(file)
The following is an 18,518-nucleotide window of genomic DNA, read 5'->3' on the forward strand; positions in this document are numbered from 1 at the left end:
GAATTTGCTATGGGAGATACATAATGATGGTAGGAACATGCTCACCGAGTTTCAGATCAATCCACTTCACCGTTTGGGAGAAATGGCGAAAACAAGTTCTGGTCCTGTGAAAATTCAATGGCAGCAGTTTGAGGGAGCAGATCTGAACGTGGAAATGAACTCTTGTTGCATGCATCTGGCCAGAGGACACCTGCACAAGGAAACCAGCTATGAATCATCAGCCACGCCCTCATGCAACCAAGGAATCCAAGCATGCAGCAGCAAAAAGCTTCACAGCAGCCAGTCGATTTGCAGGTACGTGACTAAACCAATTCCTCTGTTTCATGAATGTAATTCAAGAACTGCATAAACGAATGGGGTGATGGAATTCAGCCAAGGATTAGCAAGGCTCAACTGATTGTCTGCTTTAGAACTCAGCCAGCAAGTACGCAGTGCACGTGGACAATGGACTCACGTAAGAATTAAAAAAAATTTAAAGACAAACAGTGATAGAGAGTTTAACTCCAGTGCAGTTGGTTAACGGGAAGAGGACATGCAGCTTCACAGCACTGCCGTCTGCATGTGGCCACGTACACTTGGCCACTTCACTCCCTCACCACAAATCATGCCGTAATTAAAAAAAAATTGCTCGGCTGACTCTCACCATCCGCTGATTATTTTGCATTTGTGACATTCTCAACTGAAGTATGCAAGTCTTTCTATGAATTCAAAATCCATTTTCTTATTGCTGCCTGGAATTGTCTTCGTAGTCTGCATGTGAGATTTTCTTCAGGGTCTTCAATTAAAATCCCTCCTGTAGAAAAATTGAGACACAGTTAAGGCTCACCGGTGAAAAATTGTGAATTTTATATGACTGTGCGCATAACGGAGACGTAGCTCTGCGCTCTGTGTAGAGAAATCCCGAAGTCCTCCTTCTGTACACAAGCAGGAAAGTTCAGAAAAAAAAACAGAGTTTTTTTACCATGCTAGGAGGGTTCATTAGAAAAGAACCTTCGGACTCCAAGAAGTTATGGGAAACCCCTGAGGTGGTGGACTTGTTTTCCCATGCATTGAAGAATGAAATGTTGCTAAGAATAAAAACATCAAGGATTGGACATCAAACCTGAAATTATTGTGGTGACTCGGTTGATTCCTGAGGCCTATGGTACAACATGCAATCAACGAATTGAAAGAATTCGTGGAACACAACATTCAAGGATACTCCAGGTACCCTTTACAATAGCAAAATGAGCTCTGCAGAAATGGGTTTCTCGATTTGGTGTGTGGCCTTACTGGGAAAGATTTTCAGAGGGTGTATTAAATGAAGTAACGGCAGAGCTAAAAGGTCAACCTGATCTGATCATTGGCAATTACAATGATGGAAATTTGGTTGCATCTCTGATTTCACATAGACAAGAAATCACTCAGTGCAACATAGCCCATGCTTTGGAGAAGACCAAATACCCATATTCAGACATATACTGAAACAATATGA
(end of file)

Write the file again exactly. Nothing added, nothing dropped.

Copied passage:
The following is an 18,518-nucleotide window of genomic DNA, read 5'->3' on the forward strand; positions in this document are numbered from 1 at the left end:
GAATTTGCTATGGGAGATACATAATGATGGTAGGAACATGCTCACCGAGTTTCAGATCAATCCACTTCACCGTTTGGGAGAAATGGCGAAAACAAGTTCTGGTCCTGTGAAAATTCAATGGCAGCAGTTTGAGGGAGCAGATCTGAACGTGGAAATGAACTCTTGTTGCATGCATCTGGCCAGAGGACACCTGCACAAGGAAACCAGCTATGAATCATCAGCCACGCCCTCATGCAACCAAGGAATCCAAGCATGCAGCAGCAAAAAGCTTCACAGCAGCCAGTCGATTTGCAGGTACGTGACTAAACCAATTCCTCTGTTTCATGAATGTAATTCAAGAACTGCATAAACGAATGGGGTGATGGAATTCAGCCAAGGATTAGCAAGGCTCAACTGATTGTCTGCTTTAGAACTCAGCCAGCAAGTACGCAGTGCACGTGGACAATGGACTCACGTAAGAATTAAAAAAAATTTAAAGACAAACAGTGATAGAGAGTTTAACTCCAGTGCAGTTGGTTAACGGGAAGAGGACATGCAGCTTCACAGCACTGCCGTCTGCATGTGGCCACGTACACTTGGCCACTTCACTCCCTCACCACAAATCATGCCGTAATTAAAAAAAAATTGCTCGGCTGACTCTCACCATCCGCTGATTATTTTGCATTTGTGACATTCTCAACTGAAGTATGCAAGTCTTTCTATGAATTCAAAATCCATTTTCTTATTGCTGCCTGGAATTGTCTTCGTAGTCTGCATGTGAGATTTTCTTCAGGGTCTTCAATTAAAATCCCTCCTGTAGAAAAATTGAGACACAGTTAAGGCTCACCGGTGAAAAATTGTGAATTTTATATGACTGTGCGCATAACGGAGACGTAGCTCTGCGCTCTGTGTAGAGAAATCCCGAAGTCCTCCTTCTGTACACAAGCAGGAAAGTTCAGAAAAAAAAACAGAGTTTTTTTACCATGCTAGGAGGGTTCATTAGAAAAGAACCTTCGGACTCCAAGAAGTTATGGGAAACCCCTGAGGTGGTGGACTTGTTTTCCCATGCATTGAAGAATGAAATGTTGCTAAGAATAAAAACATCAAGGATTGGACATCAAACCTGAAATTATTGTGGTGACTCGGTTGATTCCTGAGGCCTATGGTACAACATGCAATCAACGAATTGAAAGAATTCGTGGAACACAACATTCAAGGATACTCCAGGTACCCTTTACAATAGCAAAATGAGCTCTGCAGAAATGGGTTTCTCGATTTGGTGTGTGGCCTTACTGGGAAAGATTTTCAGAGGGTGTATTAAATGAAGTAACGGCAGAGCTAAAAGGTCAACCTGATCTGATCATTGGCAATTACAATGATGGAAATTTGGTTGCATCTCTGATTTCACATAGACAAGAAATCACTCAGTGCAACATAGCCCATGCTTTGGAGAAGACCAAATACCCATATTCAGACATATACTGAAACAATATGA